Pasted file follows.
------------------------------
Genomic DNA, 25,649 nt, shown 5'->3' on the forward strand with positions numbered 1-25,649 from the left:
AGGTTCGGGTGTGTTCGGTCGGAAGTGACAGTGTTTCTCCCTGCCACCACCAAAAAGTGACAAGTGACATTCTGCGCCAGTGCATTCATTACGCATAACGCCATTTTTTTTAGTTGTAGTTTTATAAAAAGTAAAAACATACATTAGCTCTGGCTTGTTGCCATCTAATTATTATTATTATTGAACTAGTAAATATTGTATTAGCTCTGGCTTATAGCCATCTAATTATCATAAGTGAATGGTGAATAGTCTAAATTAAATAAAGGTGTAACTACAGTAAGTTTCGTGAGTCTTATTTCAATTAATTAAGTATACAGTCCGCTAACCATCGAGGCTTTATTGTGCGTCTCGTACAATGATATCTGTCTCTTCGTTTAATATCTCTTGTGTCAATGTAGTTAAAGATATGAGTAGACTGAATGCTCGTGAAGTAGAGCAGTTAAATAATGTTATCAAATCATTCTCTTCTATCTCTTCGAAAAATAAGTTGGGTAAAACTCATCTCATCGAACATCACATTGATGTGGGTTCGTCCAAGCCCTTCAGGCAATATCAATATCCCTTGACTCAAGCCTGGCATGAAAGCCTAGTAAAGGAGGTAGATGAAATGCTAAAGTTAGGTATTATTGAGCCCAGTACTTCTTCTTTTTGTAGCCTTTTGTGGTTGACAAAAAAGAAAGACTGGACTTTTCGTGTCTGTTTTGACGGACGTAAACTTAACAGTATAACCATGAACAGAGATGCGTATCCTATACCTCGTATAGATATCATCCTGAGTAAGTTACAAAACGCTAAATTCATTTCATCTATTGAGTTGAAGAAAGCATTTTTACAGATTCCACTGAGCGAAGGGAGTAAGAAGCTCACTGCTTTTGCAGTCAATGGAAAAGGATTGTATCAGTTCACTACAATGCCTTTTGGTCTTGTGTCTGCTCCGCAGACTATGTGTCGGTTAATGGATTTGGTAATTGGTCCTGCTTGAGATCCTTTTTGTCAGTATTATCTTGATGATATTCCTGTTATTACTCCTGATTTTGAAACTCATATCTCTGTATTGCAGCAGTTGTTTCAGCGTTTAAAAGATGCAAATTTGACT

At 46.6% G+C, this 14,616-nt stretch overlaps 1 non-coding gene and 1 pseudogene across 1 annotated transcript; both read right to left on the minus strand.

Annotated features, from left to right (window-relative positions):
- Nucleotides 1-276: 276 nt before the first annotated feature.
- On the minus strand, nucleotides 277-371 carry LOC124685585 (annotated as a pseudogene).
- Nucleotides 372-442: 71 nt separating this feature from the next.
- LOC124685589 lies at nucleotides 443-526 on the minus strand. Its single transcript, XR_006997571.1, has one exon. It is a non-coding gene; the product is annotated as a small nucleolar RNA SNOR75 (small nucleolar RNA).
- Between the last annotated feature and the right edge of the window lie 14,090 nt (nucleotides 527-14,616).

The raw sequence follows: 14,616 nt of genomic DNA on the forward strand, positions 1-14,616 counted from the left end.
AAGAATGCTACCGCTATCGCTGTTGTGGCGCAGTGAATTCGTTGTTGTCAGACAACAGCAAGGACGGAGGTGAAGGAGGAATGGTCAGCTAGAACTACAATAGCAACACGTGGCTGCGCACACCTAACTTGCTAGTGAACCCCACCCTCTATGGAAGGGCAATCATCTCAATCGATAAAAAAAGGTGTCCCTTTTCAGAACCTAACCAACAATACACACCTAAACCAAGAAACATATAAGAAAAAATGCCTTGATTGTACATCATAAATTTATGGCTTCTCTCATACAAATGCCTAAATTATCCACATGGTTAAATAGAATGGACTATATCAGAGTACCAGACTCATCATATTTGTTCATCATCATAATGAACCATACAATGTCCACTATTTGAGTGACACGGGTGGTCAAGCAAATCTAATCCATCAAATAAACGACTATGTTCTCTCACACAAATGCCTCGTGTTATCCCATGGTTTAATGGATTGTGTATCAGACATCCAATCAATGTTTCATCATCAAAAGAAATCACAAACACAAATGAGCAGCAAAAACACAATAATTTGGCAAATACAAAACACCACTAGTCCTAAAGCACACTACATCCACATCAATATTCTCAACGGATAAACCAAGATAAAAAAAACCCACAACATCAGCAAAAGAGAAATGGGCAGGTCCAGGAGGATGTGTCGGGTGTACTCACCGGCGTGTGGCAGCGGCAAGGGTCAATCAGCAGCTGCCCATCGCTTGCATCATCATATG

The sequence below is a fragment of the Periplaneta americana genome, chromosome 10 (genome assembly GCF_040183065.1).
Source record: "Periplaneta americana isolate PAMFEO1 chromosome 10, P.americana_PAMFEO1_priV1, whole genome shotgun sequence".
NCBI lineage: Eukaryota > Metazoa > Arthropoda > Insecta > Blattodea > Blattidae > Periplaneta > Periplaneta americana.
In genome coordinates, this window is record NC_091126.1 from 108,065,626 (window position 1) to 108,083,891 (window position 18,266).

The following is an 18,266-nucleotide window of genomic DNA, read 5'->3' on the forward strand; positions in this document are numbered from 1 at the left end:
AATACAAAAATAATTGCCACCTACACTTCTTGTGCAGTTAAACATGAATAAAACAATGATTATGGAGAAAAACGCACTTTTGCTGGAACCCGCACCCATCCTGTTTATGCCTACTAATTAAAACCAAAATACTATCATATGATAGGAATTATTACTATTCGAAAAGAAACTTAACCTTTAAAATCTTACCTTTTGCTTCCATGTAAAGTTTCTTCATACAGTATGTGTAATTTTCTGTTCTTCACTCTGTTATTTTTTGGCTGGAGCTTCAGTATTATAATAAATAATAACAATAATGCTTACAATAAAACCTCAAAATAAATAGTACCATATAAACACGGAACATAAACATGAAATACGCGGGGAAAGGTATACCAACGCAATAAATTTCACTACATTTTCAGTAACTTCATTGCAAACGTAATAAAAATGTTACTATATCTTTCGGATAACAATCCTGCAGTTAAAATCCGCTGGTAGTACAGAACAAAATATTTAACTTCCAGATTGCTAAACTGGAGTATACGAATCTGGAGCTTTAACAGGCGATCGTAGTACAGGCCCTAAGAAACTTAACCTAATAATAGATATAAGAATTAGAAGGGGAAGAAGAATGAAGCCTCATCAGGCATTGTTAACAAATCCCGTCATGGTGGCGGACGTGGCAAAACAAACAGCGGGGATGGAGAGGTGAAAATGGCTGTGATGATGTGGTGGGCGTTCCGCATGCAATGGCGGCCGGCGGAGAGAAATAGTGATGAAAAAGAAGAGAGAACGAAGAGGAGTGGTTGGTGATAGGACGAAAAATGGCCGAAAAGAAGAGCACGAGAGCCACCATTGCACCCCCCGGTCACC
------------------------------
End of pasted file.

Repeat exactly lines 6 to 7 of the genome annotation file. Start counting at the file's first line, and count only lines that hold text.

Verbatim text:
- On the minus strand, nucleotides 277-371 carry LOC124685585 (annotated as a pseudogene).
- Nucleotides 372-442: 71 nt separating this feature from the next.